bought mass-produced wallpapers. The introduction

of Photogravure and Flexographic printing in the

1960s saw volumes increase further. The high definition engraving techniques of Gravure and Flexo printing produced fine washes and tones; initially on vinyl. The new process met a rapidly increasing demand for wallpaper. In 1961 132 million rolls of wallpaper were sold, compared to 44 million in 1948. Collections were expanding, many contained over 50 designs with co-ordinating fabrics and plains.

The earlier innovative designs of this period were

soon overshadowed and diluted by mass production.

The lower end of the market was 'manufacturing' rather than 'design' led and collections were reduced to traditional small scale prints. Wallpaper became a


In 1986 Dries Van Noten touched downon the fashion runways of London presenting himself as the most user friendly of an elite class of graduates known as the ‘Antwerp Six’. This band of edgy young alumni from the Belgian Royal Academy of Fine Arts swooped into a jaded scene ripe for revolution. Enthusiasm for excessively wadded shoulders and super-sized

gilt buttons was waning and a counter trend emerged that signified

sobriety and intellectual muscle, rather than unlimited access to cash. The

sombre palettes and Hiroshima referent ‘bag lady’ aesthetic of an

advancing Japanese avant-garde provided fertile ground for the Antwerp designers to explore their inquisitional and de-constructionist methods. Unlike the severe work of his stable-mates Anne Demeulemeester and Dirk Bikkembergs, Dries Van Noten’s design embodied the more approach

able aspect of this new trend which, reasonably enough earned him a loyal following. Van Noten established a reputation for clothing that reflects clients cultural sensibilities; they in return recognise the historical and cultural references in Van Noten’s work and hold in high regard the labour of mind and body evident in its construction. To dress in Van Noten is to be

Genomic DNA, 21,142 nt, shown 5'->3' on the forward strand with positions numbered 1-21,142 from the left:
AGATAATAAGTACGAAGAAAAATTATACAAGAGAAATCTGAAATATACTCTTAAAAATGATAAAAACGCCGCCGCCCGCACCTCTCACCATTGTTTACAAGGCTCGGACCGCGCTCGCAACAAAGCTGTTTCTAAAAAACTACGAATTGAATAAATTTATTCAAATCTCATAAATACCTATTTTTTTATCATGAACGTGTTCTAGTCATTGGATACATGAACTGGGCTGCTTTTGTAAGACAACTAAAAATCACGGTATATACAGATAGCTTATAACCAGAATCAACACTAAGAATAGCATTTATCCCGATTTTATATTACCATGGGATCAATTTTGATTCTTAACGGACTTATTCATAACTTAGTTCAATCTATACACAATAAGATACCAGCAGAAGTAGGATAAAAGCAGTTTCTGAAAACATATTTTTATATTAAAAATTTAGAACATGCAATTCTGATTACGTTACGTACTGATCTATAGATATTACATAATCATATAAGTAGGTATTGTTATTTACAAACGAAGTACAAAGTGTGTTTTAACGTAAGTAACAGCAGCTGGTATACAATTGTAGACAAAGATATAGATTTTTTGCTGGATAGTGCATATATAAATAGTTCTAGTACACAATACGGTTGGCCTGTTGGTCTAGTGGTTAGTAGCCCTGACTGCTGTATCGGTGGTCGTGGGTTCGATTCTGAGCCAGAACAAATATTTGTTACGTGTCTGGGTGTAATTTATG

enveloped in an eclectic vision of sophisticated bohemia. Generally speak

ing the Van Noten ‘look’ is layered, relaxed and colourful. When put togeth

er with the confidence required to drive this loose limbed, rather languid

style, the result is assured and intelligent sexiness. Van Noten is inspired by the “beautiful things of this world” and aims to create clothes that will become a “mark of self esteem to the person who wears them”. In much of Van Noten’s design there is a strong relationship

with the aesthetic of Fin de Sièècle Orientalism. His use of luxurious and

abundant surface enrichment combined with informal styling reflects the

louche elegance of theatrically inspired designers of the early 20th century.

Avant-garde design of this period was concerned with more than just dress

ing bodies, designers such as Paul Poiret considered themselves artists. Van Noten’s surfaces are concentrated and intense, never thin or mean: in previous collections garments have been dyed, embroidered, dyed again then further embellished. The S/S 2008 collection moves away from Van Noten’s tradmark of embellishing materials into submission and instead loads printed blooms onto fine, summer breeze fabrics. If it is possible to remember a time when the quintessential English

garden vibrated with glorious colour and brilliant sunshine; then this collection

is the perfect illustration of that memory. Van Noten has chosen the most

exuberant of printed flora and arranged them into an artful cocktail of

pattern and vivid colour. A simple formula of progressively decreased trouser lengths, semi-fitted collared blouses, smart coats and wrapped tops forms the structure. Thrills are provided by the skillful gathering of large scale motifs reminiscent of painterly vintage prints and delicate, precise

oriental blossoms. A graphic flourish of Scandanavian pragmatism and

blocks of solid but luxuriously sumptuous semi-precious colour completes